Muslim Marine speaks at Westminster College
FULTON - According to a Pew Research poll, 62 percent of Americans have never met a Muslim. Cpl. Mansoor Shams said he finds that troubling, and he is trying to change it.
Shams has been traveling around the country with a sign that says, "I'm a Muslim and a U.S. Marine veteran. Ask me anything."
He made Missouri the 19th state he's visited, stopping by Westminster College Wednesday night to speak about his time in the military and his faith.
Shams joined the U.S. Marine Corps in 2000 at the age of 18. He said choosing to enlist was a very natural decision.
"Loyalty to country of residence is part of my faith," Shams said. "It was very Muslim of me to become a Marine."
Shams said enlistment allowed him to understand his faith more.
"We are taught to be positive contributors to society," he said. "I had youth teachers, local presidents, other youth leaders who were helping me out, teaching me what are true Islamic teachings that led me to have a better understanding of my Islamic faith."
Shams said he was worried about coming to Missouri, but knew it was important to speak here.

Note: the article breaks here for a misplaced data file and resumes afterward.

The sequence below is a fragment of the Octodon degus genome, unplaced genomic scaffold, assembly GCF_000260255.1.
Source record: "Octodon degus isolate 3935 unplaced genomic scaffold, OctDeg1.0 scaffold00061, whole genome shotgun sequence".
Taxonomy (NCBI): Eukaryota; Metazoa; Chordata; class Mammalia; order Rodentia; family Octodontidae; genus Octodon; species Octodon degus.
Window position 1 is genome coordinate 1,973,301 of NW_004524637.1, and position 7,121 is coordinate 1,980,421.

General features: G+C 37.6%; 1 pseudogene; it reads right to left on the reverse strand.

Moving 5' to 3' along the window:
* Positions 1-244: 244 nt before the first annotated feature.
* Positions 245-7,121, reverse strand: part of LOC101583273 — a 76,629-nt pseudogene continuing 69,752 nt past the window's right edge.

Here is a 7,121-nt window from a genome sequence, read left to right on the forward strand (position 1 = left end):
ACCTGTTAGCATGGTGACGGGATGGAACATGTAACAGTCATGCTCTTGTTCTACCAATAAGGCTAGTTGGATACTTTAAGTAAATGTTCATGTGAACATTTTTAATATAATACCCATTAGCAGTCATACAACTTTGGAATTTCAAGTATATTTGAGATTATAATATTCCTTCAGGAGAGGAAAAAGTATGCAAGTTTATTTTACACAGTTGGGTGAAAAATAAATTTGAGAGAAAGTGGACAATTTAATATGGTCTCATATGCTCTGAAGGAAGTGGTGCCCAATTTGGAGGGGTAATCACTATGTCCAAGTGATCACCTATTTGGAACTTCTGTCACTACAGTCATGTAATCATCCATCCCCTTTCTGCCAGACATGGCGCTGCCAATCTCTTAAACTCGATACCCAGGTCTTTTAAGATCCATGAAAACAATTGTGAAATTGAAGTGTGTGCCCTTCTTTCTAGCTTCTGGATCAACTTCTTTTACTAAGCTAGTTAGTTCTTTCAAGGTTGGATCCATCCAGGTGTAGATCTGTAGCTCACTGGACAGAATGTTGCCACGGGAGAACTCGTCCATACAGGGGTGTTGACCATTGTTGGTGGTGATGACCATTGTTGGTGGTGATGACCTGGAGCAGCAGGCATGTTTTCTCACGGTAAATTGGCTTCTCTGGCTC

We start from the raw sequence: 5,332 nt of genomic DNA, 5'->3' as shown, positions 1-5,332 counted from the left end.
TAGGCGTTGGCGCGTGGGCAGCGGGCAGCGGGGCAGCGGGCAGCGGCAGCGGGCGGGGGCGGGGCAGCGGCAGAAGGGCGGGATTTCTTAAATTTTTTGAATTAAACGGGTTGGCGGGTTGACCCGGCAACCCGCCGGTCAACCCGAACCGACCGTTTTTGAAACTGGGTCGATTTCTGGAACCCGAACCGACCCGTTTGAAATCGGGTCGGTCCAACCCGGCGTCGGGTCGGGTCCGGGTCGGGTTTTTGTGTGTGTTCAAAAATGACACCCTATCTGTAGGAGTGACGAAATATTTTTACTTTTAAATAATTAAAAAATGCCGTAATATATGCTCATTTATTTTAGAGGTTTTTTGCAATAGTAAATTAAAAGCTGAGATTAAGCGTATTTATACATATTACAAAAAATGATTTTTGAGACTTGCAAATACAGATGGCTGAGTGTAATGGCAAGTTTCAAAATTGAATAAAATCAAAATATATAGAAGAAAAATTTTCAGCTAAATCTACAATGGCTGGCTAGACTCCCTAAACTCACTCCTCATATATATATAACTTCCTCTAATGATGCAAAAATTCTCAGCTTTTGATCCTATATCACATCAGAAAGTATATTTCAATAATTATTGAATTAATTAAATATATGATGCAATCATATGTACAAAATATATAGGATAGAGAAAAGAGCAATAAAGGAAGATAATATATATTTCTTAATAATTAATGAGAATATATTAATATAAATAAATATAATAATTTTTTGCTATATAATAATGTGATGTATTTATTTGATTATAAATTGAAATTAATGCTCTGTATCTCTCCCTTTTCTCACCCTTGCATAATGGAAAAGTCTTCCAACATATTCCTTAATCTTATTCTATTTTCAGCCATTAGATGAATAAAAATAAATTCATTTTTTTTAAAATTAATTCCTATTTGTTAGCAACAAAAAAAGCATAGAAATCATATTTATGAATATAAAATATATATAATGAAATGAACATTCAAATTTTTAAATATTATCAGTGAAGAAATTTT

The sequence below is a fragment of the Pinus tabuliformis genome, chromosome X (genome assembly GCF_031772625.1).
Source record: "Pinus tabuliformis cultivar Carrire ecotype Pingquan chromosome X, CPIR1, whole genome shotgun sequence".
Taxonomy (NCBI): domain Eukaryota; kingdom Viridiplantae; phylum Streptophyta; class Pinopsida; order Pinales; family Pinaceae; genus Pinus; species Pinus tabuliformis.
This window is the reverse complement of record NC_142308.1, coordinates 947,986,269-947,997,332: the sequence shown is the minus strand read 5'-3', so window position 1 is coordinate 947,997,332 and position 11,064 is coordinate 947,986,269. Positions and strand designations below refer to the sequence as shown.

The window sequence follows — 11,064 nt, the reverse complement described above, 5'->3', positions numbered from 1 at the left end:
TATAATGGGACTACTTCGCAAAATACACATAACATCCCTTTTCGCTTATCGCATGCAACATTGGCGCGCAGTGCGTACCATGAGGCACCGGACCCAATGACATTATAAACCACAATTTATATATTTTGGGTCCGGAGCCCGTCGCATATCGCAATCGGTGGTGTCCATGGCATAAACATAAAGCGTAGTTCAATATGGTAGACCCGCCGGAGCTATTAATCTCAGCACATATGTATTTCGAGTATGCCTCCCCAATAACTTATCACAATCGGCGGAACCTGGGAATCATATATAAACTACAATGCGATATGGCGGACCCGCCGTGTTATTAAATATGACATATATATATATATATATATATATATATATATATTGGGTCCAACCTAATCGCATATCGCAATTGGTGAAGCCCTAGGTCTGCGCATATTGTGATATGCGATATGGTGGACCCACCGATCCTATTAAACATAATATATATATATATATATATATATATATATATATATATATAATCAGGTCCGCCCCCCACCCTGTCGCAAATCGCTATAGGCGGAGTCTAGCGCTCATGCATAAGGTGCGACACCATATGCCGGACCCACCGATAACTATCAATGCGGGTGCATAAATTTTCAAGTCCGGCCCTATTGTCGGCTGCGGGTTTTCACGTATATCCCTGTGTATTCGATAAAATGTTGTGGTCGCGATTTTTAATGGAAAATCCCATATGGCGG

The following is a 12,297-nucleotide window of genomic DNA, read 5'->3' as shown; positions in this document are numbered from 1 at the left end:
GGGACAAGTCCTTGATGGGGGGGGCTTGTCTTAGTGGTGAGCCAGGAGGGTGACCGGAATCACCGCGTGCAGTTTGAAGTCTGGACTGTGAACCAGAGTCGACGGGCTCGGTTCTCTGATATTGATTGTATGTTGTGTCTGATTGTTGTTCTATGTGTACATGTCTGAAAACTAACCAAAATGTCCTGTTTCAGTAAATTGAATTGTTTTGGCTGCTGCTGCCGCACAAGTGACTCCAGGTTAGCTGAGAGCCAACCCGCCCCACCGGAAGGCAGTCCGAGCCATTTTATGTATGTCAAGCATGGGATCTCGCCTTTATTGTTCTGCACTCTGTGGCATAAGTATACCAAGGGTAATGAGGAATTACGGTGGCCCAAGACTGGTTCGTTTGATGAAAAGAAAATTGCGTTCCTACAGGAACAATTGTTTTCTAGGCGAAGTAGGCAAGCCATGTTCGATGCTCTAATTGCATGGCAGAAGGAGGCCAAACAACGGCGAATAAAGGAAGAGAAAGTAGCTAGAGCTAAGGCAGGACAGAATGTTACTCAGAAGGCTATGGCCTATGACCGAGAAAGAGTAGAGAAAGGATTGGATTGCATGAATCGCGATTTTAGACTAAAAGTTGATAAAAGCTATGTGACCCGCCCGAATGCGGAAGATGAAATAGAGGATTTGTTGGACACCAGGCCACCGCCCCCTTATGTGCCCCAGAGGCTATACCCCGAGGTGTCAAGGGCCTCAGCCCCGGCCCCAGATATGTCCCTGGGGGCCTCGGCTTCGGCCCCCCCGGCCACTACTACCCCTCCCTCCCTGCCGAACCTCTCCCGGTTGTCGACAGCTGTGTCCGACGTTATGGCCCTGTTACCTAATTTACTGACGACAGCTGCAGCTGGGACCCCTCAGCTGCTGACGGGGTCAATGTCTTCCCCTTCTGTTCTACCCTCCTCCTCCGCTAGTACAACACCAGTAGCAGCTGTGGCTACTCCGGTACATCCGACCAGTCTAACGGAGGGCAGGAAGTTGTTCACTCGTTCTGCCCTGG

"In light of recent events, the DACA thing and the travel ban, it definitely was on my mind as I drove here," Shams said. "But it also made me realize how important it is I come and interact with the people of this state."
Ayush Manandhar, the diversity fellow for the Center of Faith and Service at Westminster, said he invited Shams to speak in hopes of opening a dialogue between people.
"We live in a country of divisions," Manandhar said. "We don't always understand each other. I chose Corporal Shams to speak because he has respect as a marine, but sometimes you don't get respect as a Muslim. I wanted to have someone like him, who can speak out and people respect him."
Manandhar said the way people frame their questions can be wrong, but it isn't wrong to ask questions.
"We don't ever ask someone who is in the Army, 'Oh, are you a Christian first or an American?' We don't ever ask about their faith. There's a double standard there with Islam. People ask 'Are you Muslim or American?' and the truth is you can be both."
Manandhar and Shams both said they hope audience members took away a new understanding of the Islamic faith and will begin to have conversations with people who are different from them.
Shams said he wants to be a resource for people.
"Send me an e-mail, call me, reach out. I am happy to answer any questions people may have," he said.
Contact information is on Sham's website.
Shams will be in Kansas City, Missouri, and Topeka, Kansas, Thursday.